For the first in a (hopefully) long-running series of interviews, AnimeCons.com sat down with Julie McCubrey, the founder and chair of PortConMaine.
AnimeCons.com: How did you first become an anime fan?
Julie McCubrey: My brother pointed out that there was a cool cartoon on Sci-Fi about vampires. I watched it, it was cool. That was the first time I recognized it as "anime" anyway.
AC: What was the first anime con you went to?
JM: Gen Con probably doesn't count, so the New England Mini-Con was the first one I went to. But since I ran that one, maybe the first anime con I went to (that I didn't run) was Anime Boston, actually. [laughs]
AC: ...and yet you were on staff! What inspired you to start a convention of your own?
JM: I was tired of not being able to go to cons because they were so far away. I was tired about hearing how cool Otakon was and not being able to afford actually going.
AC: Running since April 2002, PortConMaine is the longest-running anime convention in New England...
JM: No s***!?
AC: Yeah! Do you find that helps in any way? Are there any advantages from this that you've discovered?
JM: Uh. Maybe. More than three people know about it now, which is nice. I remember trying to start it and having people the day before go, "There's an anime convention in Maine? No way!" Yeah, so... having people know about it is rather nice. [laughs]
AC: In 2003, PortConMaine made the move to a hotel. How did you choose this location?
JM: We decided on the hotel based on our budget from 2002 and the fact that we wanted a hotel. USM [University of Southern Maine] was awesome - affordable, spacious, and wonderfully all ours - but the hotel was something that would give us, well, we thought anyway, more creditability as a convention. Some conventions start out in hotels, we moved into it. [laughs]
AC: Was it difficult to commit to that? Did you have any worries?
JM: It wasn't difficult to commit, after we realized we had enough money to pay for it anyway. And of course we had worries! Money was the biggest worry- then came attendance. One: would we have enough to afford it, and two: would anyone actually show up?
AC: You're returning to the same hotel in 2004. Will there be any differences in layout or available space based upon what you learned last year at this location?
JM: Yup. There will be a bigger vendor's room, an additional room for panels, and a little bit of moving things around for specific events (like the cosplay, auction, and extreme geek.) We'll always be changing layout and space though, as we grow, so I don't expect it to all work perfectly - but I do expect it to work better. At least I hope it will...and my staff doesn't think I'm too crazy in assuming so. [laughs]
AC: What might people find at PortConMaine that they might have a hard time finding elsewhere?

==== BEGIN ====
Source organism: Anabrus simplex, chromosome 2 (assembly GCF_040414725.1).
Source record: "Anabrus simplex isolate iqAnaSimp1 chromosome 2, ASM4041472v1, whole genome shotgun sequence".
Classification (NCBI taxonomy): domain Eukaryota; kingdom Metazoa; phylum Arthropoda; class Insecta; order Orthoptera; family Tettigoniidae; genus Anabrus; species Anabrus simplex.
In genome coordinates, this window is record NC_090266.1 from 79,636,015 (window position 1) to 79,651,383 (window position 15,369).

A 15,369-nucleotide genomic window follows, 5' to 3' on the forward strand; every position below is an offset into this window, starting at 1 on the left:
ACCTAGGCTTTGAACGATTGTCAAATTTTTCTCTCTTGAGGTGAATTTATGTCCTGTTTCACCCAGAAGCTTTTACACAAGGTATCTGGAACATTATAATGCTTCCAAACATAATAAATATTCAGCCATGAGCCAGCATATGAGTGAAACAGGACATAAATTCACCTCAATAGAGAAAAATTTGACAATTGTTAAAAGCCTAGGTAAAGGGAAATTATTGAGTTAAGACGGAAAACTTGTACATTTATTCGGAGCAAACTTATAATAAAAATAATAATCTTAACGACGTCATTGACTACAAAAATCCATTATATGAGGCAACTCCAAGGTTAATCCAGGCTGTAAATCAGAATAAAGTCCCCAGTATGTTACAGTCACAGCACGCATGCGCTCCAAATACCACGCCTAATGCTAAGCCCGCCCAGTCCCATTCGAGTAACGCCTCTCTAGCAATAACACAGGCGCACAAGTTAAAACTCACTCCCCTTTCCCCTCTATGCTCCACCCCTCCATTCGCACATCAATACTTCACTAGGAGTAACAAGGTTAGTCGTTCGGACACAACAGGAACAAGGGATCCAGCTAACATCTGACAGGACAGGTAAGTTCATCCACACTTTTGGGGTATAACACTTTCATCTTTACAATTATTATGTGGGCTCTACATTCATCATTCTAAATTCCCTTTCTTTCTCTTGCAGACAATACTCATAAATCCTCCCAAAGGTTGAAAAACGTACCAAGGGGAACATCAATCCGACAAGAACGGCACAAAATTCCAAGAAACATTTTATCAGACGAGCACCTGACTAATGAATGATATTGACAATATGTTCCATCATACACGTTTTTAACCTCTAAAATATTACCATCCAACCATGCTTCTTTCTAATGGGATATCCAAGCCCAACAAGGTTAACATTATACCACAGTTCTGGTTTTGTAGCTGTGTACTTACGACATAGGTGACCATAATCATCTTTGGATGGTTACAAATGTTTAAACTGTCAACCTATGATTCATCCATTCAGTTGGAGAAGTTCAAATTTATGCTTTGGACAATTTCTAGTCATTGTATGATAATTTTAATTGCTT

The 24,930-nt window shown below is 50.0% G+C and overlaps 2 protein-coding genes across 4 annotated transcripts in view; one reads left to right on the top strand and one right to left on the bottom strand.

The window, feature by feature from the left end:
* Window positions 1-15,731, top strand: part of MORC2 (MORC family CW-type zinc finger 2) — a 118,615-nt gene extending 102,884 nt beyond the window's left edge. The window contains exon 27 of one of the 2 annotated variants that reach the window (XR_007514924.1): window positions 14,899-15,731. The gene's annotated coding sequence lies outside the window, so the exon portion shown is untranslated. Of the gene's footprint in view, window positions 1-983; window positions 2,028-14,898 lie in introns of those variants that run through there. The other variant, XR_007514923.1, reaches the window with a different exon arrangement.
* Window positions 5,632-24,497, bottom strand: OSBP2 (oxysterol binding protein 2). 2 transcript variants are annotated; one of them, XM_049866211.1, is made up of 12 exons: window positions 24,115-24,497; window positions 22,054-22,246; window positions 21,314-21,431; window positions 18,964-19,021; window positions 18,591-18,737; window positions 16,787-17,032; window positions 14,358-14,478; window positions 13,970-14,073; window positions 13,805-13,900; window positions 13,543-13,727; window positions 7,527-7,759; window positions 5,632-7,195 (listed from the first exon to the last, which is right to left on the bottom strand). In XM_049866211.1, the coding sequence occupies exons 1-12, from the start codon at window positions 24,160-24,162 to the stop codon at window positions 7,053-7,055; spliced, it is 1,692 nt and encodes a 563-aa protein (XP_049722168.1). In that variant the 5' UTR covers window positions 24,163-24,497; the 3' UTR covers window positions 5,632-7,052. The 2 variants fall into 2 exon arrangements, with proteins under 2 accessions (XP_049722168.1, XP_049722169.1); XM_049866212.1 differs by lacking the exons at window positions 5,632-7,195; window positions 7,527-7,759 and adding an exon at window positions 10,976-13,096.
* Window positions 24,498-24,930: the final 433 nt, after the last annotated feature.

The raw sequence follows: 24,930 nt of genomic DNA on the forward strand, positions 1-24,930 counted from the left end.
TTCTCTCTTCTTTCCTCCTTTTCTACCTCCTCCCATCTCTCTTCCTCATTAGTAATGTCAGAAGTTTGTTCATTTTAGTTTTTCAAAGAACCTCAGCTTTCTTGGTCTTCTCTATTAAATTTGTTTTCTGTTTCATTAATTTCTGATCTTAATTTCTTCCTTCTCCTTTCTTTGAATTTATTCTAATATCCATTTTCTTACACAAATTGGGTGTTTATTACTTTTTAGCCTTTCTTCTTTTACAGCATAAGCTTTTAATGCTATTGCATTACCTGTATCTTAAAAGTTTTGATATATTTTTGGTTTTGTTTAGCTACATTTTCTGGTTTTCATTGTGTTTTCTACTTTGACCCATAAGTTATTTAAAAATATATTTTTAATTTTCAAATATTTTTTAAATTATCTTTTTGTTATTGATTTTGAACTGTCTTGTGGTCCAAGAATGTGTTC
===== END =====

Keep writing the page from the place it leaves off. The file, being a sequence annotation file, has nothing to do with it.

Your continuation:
JM: The ability to meet new people in a more personal environment. Even our guests hang out and do things they want to do or play games they want to play. Our convention is big enough to bring events and the taste of larger convention wackiness, but small enough to offer person to person interaction. Plus, PortCon's staff is the best around! [wink] (And no, I'm not biased!)
AC: Tell me about PortConMaine's greatest strength.
JM: The staff and the attendees, the people involved. I think that most of the people involved are incredible, on both sides. Oh, and Giada's art. Our convention mascot's are soooooo nice. [big grin]
AC: AnimeNext moved from the fall to the same weekend in June that you had announced. Obviously, with so many cons, conflicts are unavoidable, but does this change your plans in any way?
JM: It almost did - conflicting guest issues, worry about attendees, a certain Digimon who may not show... But then again, it's bound to happen. Conventions are made and run for the fans, the more the merrier. If fans would like to attend AnimeNext over PortCon, that's their choice. At that point we'd already signed a contract, so we couldn't change dates. Not like any date is free anymore... [laughs] How many anime cons are in the US now? [wink]
AC: Uh...I think "a hojillion" is an accurate count. [laughs] How do you promote PortConMaine to the people of Maine and New England?
JM: Word of mouth, flyers, bondage, sexual ... er. Word gets around.
AC: If someone asked why they should attend PortConMaine 2004, what reasons would you give them? (Yes, this is your chance to pimp the con.)
JM: Pimp the con? OH BOY! OH BOY! Well, I'd say attend because it'd be fun. What else would you be doing on that weekend? My staff works hard at bringing the most fun events, supporting an exciting environment, and at getting to know the attendees. The guests are neat, the vendors are cool and personable, and it's a good place to be. It's not crazy hectic, but it's not slow and dull either. Plus, the more people who attend the better it will get, the more diverse and exciting.
Also, I might drop the gauntlet and challenge them to geek out for a weekend of their life. Play in new events they've never played, try some new video games, watch a new series, [coughs] PLAYEXTREMEGEEK [coughs], dress up like their favorite character... Have fun!
Yeah. I'd say come because PortCon is fun. (And this is a relatively affordable weekend activity.)